111th Annual ECA Convention

Harboring Innovation

Baltimore, Maryland

Wednesday, April 1 – Sunday, April 5, 2020

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Short Courses

2020 Eastern Communication Association Conference

Short Course Programs

 “Harboring Innovation”
Baltimore, Maryland

Wednesday, April 1 – Sunday, April 5, 2020

  1. Where Do I Start?: A Step-By-Step Guide To Teaching Social Media As A Skill

Thursday April 2 11:30 AM – 12:45PM

Talisha Dunn-Square 
Bowie State University 

Teaching effective social media strategy is one of the single most important tools for communications students to learn. For most, building a social media plan can be cumbersome and intimidating and teaching it can be tricky. This interactive workshop will provide a step-by-step guide on how to develop a social media lesson plan. The step-by-step course is designed to take participants from start to finish.

  1. Persuasion: Agenda/Spin Creative Rhetoric Model/Approach

Thursday April 2 1:00 – 2:15 PM

D.L. Stephenson 
Western Connecticut State University 

Richard Eugene Vatz 
Towson University 

The study of persuasion has been a central concern of rhetorical studies since Aristotle's Rhetoric. Persuasion also is a major component of other disciplines including political science, psychology, psychiatry, mass media, legal studies (and particularly trial law), business and others.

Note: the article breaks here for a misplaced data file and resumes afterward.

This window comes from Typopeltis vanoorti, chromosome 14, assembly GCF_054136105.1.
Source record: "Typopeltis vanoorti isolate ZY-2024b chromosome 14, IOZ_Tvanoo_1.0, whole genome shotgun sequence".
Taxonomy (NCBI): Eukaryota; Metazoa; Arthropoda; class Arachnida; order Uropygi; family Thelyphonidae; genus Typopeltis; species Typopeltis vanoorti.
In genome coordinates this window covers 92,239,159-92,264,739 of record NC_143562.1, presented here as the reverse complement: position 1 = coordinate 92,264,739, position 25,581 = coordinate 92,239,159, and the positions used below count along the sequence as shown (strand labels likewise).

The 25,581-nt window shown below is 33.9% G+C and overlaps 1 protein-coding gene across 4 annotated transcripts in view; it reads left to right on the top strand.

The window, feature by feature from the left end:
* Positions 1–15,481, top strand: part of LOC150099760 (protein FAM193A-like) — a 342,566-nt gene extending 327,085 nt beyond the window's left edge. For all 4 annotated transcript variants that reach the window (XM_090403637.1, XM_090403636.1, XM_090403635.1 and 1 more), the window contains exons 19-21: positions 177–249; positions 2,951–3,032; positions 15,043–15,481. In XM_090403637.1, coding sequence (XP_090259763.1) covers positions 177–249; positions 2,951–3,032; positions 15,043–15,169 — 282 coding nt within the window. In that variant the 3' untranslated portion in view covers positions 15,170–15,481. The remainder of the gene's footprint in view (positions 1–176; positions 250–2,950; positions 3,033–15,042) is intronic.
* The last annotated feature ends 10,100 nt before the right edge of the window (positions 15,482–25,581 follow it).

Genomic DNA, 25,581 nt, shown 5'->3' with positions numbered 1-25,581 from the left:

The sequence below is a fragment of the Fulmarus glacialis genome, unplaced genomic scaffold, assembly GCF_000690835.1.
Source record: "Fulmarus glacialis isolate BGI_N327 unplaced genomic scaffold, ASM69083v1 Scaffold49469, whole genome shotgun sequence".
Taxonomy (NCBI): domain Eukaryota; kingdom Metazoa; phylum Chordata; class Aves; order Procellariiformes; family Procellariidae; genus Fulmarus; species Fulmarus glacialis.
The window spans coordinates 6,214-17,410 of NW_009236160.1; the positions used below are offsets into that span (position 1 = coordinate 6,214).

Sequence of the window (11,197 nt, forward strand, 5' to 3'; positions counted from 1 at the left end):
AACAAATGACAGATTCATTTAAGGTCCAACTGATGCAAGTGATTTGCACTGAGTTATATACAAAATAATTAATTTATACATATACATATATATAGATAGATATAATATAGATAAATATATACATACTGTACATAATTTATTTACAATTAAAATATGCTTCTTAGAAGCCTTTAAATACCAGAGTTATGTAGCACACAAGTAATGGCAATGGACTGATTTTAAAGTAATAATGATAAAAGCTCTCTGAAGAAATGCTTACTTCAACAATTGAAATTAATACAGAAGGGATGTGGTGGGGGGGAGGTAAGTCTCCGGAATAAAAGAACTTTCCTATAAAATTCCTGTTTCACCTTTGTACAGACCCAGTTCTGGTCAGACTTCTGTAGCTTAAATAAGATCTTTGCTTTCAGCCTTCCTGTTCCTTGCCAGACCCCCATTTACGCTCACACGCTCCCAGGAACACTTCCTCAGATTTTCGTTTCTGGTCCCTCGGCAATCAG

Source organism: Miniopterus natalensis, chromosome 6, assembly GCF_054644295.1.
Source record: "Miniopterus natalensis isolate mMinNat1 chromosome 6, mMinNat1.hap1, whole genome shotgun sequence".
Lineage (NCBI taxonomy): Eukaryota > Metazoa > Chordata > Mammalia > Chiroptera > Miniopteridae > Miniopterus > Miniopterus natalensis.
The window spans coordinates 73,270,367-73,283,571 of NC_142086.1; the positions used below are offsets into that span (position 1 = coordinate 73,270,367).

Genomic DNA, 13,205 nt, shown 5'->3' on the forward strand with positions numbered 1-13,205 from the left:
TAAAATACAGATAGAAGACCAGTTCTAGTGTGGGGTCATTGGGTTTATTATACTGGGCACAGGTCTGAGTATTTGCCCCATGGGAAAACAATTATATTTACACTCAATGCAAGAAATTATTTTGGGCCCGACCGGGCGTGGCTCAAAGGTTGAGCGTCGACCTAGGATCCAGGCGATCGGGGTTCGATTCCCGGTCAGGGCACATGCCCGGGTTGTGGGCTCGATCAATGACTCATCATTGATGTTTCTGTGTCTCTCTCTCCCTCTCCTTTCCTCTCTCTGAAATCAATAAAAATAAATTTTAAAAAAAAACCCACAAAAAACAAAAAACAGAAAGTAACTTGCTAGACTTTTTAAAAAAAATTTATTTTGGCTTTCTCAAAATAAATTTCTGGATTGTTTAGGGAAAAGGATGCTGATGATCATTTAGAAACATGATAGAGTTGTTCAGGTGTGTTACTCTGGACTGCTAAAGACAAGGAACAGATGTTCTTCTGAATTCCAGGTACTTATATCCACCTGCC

Extant theories of persuasion see persuasion as parasitic to situational study, whereas the perspective offered here argues for a focus on creative human agency – rhetors' creating agendas and spin --to understand persuasion study.  This course introduces learners to the model for teaching and research.

  1. Visual Aids and Presentation Design | Finding Joy and Establishing Clarity Using the Assertion-Evidence Method

Friday April 3 10:00 – 1:15 AM

(Previously Thursday April 2 1:00 – 2:15 PM)

Marcy Milhomme
Penn State University

In this course, we will explore the use of PowerPoint for presentation design not merely as a container for written thoughts and ideas, but instead as a blank canvas. Using the Assertion-Evidence Method for presentation design (Alley, 2013), participants will learn how to design meaningful slides with captivating claims and images that contribute to, rather than detract, from messages. The result is an increase in passion and joy from the presenter along with better engagement and comprehension of audiences.

  1. Innovative Media Based Pedagogies to Promote Social Activism for Our Students

Thursday April 2 1:00 – 2:15 PM

(Previously Friday April 3 10:00 – 11:15 AM)

Jack Banks 
University of Hartford 

Nancy Bressler
West Virginia Wesleyan University

This short course examines the innovative ways that we can engage students in social and cultural awareness and civic action through the analysis and creation of media. With concerns such as slacktivism and hashtag activism for popularity, it considers how students can use media to address social issues. This course considers the opportunities of incorporating media to address larger pedagogical goals including media literacy, active learning, and critical thinking skills.